I suggest we ...

Enable a compiler-warning when a recursive algorithm is not tail-recursive

Add an TailRecursiveAttribute to enable a compiler-warning when a recursive algorithm is not tail-recursive. This should ideally also cover recursive seq { .. } and async { ... } expressions.

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    knocteknocte shared this idea  ·   ·  Admin →

    I am generally in favour of addressing this in F# 4.x+. I would want seq { .. } and async { … } tailcalls to also be addressed.

    A more detailed design is needed and some trialling would be great. Jack’s work is a great start. However, this is not an easy piece of work to do in a non-invasive way and my own experiments in this area have not yet led to something I feel confident to include in the F# language design.

    An implementation and testing would need to be provided by someone in the F# community (possibly including Microsoft or Microsoft Research, though not limited to them).

    Currently, initial implementations of approved language design can be submitted as pull requests to the appropriate branch of https://github.com/Microsoft/visualfsharp. See http://fsharp.github.io/2014/06/18/fsharp-contributions.html for info on how to contribute to the F# language/core library design

    I encourage you to consider continue working towards a detailed proposal and a proposed implementation. I will gladly help.

    Don Syme, F# Language and Core Library Evolution

    23 comments

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      • Yemi BeduYemi Bedu commented  · 

        Hello,
        So the example of add with embedded rebalance seems to be implemented as such just direct from an algorithm (add rebalanced sub trees). That would not be the same to say that anyone would *not* want a tail recursive version (if possible). Since you can not no in advance whether l or r is heavy, you sacrifice time loss with memory foot print and readability.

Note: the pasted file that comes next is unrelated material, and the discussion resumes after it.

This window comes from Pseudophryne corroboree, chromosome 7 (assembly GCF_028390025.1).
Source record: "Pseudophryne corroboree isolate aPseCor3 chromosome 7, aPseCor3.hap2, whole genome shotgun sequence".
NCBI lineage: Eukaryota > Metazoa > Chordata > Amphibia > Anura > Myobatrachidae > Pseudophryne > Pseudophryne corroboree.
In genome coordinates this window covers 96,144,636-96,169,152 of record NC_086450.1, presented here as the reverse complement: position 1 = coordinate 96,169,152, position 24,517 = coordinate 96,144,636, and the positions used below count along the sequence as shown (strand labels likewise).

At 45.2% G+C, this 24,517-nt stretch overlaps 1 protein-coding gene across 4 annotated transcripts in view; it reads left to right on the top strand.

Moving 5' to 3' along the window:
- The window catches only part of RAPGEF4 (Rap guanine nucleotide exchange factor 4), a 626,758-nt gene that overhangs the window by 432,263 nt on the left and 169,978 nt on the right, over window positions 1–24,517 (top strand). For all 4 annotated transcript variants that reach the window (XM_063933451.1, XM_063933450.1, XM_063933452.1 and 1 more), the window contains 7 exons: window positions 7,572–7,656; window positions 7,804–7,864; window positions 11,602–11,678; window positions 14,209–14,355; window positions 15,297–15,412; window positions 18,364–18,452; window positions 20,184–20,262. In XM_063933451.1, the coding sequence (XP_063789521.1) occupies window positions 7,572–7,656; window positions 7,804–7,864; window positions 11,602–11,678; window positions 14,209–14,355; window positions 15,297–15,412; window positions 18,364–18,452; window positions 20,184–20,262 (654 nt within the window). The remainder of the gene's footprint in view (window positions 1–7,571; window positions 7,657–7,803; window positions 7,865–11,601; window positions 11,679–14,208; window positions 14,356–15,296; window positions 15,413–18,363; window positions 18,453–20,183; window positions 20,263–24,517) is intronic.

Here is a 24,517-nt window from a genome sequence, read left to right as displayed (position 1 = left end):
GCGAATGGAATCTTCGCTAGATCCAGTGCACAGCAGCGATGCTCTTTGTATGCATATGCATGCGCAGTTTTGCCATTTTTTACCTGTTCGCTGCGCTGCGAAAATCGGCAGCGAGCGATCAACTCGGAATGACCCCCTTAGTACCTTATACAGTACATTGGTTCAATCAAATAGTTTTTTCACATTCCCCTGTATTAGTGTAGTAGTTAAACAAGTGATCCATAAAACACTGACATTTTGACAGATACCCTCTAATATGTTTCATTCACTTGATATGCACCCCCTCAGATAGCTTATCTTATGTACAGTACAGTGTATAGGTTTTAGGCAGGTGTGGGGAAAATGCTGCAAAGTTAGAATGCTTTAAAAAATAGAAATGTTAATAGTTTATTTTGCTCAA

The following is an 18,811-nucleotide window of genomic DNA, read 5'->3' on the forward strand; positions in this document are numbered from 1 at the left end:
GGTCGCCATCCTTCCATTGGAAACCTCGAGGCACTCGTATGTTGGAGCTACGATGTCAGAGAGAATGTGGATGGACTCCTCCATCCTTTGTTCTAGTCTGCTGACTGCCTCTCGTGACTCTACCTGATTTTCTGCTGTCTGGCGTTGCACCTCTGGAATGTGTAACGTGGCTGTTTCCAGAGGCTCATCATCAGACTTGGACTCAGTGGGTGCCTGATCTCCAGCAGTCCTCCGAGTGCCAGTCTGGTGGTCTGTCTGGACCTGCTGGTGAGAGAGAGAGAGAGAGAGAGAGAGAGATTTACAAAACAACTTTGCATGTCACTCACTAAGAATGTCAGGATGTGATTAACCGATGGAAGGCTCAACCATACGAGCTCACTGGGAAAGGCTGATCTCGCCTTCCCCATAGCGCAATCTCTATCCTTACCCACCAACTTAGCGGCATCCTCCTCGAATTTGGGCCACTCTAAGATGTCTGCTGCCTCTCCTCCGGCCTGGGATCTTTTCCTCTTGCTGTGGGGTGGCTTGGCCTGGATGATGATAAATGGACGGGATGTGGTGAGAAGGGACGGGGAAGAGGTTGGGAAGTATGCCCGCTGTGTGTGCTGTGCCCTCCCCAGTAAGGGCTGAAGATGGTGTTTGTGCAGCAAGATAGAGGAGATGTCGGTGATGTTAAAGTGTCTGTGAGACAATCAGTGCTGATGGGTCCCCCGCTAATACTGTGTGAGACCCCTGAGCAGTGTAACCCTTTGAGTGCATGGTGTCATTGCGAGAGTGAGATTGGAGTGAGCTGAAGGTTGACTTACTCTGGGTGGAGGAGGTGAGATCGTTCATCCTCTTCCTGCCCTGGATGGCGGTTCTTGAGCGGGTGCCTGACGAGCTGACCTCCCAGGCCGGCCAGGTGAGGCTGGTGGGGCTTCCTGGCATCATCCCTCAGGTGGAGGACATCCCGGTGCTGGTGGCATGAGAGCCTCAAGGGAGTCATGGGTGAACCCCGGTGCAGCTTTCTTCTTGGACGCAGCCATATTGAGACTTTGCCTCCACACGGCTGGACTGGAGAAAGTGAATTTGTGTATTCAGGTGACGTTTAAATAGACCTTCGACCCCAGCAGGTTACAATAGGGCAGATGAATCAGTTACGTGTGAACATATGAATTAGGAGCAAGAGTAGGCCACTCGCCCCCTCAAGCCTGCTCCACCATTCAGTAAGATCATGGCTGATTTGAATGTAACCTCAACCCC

So what would be of interest are examples yay or nay for constructing a tail recursive function. As well, an inspiration from other languages about implementation. I prefer an on by default warning.

        https://groups.google.com/forum/#!topic/javaposse/j8NioEUaCuc mentions Scala using annotations to help emit errors. http://www.scala-lang.org/api/current/scala/annotation/tailrec.html

        I like that because if I add that kind of attribute, I must really want such a property of my function. The local attribute would possibly focus static analysis too. A default warning would be nice for the rest of my code. that could help with faster feedback from tooling.

        So when someone comes across the warning, what will be the hint to fix it? Should it be recommended to look for folding or other deliberate loop constructs? Do we mention that it lacks the general semantics? Thank you. Good day.

      • AnonymousAnonymous commented  · 

        It is really "#1 must be" all this recursive stuff got failed on a big data if not optimized, but some times it is nontrivial to check is it ok or not.

      • exercitus virexercitus vir commented  · 

        I second the the idea of always issuing a warning. You can always disable it with an in-place compiler directive if you really don't require tail-recursion.

      • James HugardJames Hugard commented  · 

        I'm in agreement with Jack Pappas: use neither a keyword nor attribute; simply always issue a warning. In other words, relax the feature request to be: